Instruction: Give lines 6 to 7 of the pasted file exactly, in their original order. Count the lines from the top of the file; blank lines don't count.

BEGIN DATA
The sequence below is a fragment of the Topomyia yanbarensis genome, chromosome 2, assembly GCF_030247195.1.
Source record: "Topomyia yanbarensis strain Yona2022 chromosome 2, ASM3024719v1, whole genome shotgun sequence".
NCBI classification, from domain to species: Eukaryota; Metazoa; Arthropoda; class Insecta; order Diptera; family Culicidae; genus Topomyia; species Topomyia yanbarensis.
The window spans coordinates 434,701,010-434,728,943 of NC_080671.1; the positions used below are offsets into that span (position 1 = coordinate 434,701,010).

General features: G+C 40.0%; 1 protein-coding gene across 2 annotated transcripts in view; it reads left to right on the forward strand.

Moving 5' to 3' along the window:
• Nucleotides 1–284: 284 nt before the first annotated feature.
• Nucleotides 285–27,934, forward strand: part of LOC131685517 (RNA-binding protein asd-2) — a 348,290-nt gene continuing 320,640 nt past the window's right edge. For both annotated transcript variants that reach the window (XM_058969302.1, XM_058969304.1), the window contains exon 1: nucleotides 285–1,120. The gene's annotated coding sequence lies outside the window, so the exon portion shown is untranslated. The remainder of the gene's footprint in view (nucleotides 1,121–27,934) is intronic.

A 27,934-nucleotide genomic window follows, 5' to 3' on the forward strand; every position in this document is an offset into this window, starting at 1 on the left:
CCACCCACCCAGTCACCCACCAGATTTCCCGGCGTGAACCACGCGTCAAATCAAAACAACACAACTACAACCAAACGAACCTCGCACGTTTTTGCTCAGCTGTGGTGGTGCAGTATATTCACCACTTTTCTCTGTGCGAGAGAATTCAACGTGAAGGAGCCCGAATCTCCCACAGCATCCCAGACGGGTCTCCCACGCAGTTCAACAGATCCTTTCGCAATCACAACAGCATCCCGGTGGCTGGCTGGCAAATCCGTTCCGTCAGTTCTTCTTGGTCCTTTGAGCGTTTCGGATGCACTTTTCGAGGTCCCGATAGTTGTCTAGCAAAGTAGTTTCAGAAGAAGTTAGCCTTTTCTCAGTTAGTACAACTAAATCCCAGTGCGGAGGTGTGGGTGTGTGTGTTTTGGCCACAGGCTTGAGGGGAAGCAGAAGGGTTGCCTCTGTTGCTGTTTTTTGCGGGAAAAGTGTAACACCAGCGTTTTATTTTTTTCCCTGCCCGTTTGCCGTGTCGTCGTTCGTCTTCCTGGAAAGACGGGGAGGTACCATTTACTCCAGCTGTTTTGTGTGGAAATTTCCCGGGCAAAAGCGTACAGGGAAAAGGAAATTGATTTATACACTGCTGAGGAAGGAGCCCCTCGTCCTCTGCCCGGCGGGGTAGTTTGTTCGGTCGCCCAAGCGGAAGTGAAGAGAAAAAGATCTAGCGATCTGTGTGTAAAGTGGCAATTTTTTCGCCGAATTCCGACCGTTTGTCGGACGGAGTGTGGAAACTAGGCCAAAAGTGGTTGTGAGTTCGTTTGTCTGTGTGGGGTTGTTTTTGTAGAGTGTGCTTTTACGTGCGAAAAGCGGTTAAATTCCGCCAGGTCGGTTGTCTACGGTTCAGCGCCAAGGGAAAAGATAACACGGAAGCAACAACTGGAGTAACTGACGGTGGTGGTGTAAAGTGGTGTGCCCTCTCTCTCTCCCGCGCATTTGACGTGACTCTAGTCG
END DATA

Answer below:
Moving 5' to 3' along the window:
• Nucleotides 1–284: 284 nt before the first annotated feature.